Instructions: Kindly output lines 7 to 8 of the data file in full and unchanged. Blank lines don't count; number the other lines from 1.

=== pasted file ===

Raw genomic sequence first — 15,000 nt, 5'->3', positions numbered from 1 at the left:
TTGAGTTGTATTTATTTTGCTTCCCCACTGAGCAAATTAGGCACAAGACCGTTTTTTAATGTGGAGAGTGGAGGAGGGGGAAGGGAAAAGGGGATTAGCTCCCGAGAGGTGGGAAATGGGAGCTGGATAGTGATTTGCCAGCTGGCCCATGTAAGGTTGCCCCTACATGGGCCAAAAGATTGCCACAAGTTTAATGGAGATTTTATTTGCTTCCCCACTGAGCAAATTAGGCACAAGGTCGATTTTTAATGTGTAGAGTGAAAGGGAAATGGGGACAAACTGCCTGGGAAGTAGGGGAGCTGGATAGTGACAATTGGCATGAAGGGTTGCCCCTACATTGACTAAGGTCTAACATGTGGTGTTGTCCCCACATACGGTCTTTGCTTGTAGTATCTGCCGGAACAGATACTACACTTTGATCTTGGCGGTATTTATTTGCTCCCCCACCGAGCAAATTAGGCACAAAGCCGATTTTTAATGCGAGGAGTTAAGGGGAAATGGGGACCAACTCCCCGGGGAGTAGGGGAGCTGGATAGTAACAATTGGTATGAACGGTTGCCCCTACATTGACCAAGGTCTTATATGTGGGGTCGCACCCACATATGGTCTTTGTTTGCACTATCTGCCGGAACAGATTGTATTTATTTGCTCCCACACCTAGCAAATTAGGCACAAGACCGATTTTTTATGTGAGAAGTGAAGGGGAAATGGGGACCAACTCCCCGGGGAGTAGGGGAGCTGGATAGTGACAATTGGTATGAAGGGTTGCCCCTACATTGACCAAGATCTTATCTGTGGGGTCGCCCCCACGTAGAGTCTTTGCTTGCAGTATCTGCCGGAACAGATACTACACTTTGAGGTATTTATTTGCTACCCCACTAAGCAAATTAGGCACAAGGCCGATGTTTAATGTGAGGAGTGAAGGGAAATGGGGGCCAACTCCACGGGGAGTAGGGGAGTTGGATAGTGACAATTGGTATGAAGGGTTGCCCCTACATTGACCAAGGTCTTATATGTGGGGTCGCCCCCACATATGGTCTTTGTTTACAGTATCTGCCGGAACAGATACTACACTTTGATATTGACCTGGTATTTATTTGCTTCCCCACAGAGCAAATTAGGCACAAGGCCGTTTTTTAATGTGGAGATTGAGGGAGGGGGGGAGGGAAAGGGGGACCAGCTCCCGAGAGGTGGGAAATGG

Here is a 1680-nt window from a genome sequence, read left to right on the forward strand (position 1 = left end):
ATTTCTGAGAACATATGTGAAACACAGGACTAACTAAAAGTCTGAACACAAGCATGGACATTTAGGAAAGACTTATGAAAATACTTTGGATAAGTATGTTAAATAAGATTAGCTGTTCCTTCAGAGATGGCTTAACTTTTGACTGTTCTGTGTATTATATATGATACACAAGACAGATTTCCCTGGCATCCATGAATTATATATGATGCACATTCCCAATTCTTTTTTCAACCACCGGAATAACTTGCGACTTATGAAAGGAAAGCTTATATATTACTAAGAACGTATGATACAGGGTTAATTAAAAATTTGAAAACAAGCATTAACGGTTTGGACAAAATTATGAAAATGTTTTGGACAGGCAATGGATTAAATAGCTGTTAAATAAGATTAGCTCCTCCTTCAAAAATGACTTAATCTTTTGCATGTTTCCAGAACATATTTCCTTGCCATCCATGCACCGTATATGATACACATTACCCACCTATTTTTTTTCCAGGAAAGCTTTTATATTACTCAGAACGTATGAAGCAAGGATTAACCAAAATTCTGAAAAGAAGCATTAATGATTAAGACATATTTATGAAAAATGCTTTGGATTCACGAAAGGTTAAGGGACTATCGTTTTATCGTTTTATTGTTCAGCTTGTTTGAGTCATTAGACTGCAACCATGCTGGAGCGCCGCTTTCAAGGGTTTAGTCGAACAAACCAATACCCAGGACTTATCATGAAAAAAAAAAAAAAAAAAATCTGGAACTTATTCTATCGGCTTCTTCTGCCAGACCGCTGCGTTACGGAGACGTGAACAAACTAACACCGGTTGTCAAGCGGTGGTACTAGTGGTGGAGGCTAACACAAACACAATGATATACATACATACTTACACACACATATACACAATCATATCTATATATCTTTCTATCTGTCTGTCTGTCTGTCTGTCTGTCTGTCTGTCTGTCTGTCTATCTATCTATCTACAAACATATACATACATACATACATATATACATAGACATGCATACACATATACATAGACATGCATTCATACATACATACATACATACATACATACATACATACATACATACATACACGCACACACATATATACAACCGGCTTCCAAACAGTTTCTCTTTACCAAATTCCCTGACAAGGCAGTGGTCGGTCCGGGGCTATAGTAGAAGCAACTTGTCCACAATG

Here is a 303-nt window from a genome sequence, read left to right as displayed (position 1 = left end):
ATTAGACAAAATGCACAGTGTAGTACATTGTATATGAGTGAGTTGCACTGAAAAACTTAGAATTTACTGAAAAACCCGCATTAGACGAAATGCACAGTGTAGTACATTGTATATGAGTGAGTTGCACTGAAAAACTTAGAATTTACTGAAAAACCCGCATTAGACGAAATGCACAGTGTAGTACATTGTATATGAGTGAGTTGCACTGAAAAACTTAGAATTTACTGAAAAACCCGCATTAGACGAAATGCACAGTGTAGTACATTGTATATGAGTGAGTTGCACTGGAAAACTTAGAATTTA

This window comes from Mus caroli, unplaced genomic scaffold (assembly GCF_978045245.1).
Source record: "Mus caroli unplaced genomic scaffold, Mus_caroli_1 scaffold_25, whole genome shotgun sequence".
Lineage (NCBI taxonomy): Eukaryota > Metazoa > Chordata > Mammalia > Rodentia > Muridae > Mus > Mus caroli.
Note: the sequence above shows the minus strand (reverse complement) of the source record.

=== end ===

This window comes from Mus caroli, unplaced genomic scaffold (assembly GCF_978045245.1).
Source record: "Mus caroli unplaced genomic scaffold, Mus_caroli_1 scaffold_25, whole genome shotgun sequence".